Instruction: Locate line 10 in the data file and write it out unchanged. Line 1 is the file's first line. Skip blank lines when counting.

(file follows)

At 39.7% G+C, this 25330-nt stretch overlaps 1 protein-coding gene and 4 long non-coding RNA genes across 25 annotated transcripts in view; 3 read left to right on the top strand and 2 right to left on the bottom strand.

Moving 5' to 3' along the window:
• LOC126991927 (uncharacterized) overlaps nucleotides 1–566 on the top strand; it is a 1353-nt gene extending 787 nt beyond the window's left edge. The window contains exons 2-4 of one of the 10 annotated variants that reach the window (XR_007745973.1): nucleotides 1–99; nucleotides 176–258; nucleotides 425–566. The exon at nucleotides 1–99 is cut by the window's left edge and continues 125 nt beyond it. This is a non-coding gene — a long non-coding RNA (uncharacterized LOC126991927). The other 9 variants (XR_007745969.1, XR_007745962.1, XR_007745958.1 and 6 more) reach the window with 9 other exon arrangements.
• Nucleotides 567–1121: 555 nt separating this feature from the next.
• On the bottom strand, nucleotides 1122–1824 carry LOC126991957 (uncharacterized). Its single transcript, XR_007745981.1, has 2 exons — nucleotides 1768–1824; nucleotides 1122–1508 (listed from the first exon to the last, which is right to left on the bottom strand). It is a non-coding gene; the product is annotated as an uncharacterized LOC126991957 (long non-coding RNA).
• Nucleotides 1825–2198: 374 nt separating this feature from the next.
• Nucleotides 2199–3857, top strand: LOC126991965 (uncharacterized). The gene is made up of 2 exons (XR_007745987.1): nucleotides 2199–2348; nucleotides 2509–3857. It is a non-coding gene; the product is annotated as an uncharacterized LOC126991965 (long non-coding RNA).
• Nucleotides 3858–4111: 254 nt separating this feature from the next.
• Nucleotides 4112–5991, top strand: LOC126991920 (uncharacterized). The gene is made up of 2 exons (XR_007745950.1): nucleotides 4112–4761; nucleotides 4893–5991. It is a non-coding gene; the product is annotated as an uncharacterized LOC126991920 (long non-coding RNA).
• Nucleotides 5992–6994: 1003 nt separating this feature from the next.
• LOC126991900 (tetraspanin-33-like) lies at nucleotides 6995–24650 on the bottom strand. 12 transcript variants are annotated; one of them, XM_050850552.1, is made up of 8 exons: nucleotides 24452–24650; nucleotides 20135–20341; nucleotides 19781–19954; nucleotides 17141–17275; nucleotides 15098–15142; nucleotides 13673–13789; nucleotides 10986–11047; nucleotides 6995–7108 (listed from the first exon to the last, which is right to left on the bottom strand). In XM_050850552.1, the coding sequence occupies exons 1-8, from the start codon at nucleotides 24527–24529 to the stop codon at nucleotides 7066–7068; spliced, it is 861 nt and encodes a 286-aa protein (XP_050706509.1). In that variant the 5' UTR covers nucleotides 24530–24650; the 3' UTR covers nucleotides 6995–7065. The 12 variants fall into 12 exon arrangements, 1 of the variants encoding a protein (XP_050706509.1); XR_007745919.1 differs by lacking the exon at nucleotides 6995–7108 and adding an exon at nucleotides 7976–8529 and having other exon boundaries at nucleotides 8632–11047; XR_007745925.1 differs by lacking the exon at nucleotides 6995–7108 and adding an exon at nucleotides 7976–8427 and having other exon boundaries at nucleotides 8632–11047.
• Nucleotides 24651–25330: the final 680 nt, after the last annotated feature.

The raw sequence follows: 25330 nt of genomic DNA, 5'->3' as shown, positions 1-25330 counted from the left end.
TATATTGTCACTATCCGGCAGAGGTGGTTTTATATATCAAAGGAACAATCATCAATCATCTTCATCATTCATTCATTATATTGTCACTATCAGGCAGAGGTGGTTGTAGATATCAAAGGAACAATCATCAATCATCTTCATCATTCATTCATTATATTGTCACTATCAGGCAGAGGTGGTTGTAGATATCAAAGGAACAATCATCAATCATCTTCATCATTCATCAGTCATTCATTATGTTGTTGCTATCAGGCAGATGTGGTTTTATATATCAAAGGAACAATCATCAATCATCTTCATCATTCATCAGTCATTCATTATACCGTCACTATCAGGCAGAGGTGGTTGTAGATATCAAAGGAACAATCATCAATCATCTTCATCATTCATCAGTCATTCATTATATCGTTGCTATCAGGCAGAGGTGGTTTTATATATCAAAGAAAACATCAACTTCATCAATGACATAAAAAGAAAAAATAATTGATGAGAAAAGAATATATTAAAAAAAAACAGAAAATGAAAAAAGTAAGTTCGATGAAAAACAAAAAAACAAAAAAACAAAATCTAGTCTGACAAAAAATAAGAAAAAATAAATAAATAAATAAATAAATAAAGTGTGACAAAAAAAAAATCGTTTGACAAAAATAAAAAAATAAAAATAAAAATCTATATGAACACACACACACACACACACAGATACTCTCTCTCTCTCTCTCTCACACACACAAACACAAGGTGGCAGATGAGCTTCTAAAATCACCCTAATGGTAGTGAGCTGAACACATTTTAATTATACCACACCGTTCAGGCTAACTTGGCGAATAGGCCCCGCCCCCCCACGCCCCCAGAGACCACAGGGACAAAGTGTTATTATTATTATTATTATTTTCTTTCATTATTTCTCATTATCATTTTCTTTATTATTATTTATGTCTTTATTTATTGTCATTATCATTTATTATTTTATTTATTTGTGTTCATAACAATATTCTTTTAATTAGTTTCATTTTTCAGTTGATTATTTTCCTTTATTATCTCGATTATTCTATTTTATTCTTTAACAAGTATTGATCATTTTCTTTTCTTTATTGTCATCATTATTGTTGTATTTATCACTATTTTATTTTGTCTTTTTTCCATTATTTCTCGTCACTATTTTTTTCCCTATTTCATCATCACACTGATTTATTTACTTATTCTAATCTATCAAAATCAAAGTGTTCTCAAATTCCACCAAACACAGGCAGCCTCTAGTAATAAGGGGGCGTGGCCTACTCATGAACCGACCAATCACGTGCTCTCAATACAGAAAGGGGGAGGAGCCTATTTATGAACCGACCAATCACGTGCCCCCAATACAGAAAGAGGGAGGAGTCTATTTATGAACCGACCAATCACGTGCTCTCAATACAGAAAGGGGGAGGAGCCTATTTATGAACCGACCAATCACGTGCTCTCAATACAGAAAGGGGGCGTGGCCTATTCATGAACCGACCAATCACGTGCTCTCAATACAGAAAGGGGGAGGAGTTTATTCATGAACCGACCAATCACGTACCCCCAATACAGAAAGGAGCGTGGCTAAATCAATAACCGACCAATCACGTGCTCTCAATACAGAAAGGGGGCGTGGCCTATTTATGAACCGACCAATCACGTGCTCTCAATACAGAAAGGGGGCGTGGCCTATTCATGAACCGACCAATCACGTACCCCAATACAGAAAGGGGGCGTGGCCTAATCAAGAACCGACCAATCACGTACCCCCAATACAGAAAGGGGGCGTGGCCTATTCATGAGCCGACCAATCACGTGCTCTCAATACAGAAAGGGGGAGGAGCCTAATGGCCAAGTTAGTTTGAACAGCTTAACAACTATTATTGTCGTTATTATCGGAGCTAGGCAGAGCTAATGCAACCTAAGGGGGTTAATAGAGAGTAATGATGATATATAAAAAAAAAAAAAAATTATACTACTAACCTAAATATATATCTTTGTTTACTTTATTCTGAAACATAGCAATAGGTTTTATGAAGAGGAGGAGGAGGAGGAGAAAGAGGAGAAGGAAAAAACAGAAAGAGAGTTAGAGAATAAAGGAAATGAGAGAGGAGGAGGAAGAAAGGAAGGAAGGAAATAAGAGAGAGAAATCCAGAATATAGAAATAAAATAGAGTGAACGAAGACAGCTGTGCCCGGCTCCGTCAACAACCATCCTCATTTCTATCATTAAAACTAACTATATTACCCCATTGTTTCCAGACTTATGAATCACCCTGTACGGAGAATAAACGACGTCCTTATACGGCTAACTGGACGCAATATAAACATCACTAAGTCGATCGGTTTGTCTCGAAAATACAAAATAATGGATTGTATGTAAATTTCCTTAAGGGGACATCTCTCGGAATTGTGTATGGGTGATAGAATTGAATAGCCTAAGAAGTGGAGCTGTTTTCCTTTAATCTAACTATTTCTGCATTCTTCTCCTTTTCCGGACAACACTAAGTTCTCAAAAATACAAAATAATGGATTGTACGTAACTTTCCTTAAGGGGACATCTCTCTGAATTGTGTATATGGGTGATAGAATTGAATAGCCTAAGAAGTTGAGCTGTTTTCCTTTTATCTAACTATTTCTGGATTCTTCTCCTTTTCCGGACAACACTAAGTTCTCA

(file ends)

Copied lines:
• Nucleotides 5992–6994: 1003 nt separating this feature from the next.